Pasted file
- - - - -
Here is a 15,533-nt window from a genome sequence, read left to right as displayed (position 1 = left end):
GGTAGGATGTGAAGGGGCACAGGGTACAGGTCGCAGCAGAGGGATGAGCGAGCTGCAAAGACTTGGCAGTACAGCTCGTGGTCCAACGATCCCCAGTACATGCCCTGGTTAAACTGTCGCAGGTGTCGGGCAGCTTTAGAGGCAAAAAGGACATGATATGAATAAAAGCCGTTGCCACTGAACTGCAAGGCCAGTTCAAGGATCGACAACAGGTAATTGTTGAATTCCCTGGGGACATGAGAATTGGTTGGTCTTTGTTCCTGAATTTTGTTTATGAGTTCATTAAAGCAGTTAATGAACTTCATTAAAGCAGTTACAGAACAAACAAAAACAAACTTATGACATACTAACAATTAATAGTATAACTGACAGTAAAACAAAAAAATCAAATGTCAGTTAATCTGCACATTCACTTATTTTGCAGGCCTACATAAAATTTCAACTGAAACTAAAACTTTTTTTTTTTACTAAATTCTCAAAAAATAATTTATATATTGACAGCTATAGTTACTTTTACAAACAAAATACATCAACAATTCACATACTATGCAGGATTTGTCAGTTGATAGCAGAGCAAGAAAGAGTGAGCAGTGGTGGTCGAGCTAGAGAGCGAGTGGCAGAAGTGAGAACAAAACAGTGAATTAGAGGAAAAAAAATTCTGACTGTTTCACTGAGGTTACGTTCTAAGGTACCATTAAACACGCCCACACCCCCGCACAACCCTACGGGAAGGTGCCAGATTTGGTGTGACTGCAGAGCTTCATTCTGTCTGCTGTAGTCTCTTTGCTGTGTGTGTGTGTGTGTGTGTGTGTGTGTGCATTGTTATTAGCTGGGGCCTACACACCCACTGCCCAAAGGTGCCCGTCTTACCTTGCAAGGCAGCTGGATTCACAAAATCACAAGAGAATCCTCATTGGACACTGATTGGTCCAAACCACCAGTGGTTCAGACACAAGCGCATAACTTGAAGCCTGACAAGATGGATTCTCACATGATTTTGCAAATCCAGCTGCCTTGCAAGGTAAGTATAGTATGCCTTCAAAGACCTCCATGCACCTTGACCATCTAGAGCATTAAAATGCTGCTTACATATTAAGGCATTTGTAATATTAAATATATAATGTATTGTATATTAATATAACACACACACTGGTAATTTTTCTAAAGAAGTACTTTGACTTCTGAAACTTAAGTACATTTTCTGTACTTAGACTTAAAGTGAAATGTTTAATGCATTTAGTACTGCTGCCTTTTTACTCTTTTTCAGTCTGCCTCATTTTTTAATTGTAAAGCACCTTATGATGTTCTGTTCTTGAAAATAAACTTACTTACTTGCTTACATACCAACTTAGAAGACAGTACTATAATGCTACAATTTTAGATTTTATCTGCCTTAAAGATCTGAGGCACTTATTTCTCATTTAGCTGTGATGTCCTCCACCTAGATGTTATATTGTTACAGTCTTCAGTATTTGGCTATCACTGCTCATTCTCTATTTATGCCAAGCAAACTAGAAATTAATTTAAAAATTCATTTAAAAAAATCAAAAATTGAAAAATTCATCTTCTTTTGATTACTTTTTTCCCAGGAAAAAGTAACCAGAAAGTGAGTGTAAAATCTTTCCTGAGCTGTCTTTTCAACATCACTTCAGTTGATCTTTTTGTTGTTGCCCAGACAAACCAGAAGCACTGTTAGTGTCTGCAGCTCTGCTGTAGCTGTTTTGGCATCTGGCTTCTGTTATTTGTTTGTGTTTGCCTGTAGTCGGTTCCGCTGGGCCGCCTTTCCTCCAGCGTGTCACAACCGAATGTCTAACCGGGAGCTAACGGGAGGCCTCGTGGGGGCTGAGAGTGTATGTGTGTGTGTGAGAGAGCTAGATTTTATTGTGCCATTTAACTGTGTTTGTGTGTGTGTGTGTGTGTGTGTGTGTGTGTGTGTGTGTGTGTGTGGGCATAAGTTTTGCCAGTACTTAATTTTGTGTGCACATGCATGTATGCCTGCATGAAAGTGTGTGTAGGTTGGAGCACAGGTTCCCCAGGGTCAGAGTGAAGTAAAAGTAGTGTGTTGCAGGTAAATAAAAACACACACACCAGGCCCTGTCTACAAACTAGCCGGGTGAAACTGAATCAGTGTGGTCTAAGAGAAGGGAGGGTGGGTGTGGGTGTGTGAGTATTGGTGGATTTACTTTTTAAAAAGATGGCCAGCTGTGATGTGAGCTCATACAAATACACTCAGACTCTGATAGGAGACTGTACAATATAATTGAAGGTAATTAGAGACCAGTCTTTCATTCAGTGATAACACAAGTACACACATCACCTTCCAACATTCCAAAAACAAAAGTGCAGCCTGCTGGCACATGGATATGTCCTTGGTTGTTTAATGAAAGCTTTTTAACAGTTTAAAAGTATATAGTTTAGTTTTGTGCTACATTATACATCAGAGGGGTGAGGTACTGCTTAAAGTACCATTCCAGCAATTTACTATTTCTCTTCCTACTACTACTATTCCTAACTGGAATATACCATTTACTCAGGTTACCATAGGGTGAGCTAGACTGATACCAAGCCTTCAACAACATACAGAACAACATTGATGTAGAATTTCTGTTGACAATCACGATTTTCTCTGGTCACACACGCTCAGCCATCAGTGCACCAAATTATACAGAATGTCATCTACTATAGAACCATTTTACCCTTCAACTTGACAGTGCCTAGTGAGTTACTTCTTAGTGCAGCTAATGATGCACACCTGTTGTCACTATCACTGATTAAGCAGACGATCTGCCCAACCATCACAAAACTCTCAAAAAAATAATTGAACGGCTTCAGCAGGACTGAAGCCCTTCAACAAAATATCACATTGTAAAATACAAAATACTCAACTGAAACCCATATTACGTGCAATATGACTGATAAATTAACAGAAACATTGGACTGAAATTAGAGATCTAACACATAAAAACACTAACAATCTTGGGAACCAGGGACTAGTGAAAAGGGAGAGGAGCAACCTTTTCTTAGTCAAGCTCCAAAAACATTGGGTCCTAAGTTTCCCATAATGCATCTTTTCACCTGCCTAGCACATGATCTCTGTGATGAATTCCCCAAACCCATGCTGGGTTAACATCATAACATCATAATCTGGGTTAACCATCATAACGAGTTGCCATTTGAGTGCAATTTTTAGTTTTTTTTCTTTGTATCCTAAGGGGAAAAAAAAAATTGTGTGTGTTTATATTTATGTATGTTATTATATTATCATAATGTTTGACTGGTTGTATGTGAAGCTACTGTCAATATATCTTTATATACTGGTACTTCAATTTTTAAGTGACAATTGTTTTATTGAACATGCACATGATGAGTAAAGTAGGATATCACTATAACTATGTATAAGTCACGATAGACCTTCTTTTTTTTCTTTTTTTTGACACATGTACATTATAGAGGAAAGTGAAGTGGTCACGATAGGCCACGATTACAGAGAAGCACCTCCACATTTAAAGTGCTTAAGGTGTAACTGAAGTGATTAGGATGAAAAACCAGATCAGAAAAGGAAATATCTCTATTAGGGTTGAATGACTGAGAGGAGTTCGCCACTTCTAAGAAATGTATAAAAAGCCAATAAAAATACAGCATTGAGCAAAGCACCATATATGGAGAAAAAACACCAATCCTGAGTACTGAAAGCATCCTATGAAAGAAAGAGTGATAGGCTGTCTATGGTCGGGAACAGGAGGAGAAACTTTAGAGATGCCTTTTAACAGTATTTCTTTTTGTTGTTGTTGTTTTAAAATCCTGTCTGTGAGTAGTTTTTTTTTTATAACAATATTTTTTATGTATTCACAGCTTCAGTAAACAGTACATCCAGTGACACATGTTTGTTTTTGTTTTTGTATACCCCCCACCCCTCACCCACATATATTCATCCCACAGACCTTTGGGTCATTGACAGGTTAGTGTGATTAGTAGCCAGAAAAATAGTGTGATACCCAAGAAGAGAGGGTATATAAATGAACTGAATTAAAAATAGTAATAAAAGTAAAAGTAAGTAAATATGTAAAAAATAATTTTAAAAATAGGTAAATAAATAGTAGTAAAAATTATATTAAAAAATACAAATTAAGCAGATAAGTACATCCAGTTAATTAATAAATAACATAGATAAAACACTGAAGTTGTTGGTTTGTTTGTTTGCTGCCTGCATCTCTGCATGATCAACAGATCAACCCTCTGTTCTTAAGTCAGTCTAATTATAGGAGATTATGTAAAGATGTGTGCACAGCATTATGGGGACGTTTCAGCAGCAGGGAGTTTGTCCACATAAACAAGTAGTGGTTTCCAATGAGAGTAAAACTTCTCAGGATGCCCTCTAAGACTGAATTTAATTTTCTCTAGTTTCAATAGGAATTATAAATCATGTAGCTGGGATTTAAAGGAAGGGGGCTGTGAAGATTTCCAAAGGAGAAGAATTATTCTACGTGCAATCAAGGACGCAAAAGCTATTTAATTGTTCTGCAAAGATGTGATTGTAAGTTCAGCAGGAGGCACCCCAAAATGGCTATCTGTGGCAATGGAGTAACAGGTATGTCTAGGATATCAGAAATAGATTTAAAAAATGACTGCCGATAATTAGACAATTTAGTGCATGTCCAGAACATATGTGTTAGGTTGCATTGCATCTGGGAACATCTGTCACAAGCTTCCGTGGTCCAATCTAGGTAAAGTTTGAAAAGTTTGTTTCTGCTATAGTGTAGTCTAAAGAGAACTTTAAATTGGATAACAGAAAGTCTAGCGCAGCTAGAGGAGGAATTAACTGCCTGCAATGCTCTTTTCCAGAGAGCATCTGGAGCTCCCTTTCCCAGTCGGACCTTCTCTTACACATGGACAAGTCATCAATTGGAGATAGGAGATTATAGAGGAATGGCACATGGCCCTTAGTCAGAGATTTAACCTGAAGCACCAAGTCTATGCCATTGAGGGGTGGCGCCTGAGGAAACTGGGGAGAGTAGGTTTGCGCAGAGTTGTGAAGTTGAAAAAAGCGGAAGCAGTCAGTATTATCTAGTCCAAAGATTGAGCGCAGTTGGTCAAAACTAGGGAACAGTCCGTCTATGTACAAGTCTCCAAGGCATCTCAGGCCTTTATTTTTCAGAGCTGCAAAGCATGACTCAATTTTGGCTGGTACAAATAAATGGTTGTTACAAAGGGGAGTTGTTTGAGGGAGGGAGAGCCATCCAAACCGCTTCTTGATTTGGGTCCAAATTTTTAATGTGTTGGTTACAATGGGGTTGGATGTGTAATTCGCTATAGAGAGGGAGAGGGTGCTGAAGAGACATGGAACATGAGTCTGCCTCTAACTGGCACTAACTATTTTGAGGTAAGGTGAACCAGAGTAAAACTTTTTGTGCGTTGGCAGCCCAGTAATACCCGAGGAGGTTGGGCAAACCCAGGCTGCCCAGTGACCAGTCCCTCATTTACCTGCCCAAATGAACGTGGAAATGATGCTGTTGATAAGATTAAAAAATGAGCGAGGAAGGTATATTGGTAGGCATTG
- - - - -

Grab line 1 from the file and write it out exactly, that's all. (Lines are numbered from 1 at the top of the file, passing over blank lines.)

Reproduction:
Here is a 15,533-nt window from a genome sequence, read left to right as displayed (position 1 = left end):